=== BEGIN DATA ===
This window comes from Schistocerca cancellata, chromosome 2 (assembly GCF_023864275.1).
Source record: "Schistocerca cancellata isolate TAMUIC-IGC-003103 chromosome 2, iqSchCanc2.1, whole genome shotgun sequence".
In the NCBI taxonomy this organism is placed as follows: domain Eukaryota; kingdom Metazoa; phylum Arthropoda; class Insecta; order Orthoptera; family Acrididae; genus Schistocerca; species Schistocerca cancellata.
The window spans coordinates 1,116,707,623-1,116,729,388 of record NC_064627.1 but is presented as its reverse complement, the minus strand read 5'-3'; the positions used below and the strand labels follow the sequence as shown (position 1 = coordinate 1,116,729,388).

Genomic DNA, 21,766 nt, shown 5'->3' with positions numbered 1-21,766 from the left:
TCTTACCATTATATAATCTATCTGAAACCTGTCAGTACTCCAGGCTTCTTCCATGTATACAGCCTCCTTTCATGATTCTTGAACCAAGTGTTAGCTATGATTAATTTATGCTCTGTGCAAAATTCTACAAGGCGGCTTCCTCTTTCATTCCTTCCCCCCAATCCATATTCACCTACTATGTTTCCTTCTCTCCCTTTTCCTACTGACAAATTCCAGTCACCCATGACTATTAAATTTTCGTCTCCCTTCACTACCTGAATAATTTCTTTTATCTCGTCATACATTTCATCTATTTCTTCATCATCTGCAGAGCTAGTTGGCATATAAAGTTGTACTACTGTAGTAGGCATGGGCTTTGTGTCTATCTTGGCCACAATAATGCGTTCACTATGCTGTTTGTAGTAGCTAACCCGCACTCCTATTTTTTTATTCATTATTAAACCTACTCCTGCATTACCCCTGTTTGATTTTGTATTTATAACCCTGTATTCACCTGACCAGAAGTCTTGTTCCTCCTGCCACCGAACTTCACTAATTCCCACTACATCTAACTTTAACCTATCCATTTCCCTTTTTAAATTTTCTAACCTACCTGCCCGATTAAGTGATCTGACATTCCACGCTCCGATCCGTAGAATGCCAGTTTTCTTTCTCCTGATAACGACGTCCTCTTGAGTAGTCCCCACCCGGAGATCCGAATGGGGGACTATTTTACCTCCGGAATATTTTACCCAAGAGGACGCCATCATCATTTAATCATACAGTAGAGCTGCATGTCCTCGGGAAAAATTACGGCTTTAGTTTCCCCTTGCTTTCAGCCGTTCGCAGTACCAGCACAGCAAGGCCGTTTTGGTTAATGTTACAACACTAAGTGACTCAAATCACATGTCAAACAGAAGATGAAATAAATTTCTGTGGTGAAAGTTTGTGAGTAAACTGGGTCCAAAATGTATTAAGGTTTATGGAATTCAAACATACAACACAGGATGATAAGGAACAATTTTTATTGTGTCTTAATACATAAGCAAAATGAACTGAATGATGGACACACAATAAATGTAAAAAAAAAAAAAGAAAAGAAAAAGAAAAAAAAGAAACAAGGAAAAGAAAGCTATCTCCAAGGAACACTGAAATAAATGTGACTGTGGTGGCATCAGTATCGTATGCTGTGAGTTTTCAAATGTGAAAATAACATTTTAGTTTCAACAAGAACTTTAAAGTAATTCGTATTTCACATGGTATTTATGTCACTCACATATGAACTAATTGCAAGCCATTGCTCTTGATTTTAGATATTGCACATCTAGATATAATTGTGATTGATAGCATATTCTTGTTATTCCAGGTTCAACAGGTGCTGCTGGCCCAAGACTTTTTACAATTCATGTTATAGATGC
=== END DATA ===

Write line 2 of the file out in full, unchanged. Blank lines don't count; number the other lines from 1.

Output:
Source record: "Schistocerca cancellata isolate TAMUIC-IGC-003103 chromosome 2, iqSchCanc2.1, whole genome shotgun sequence".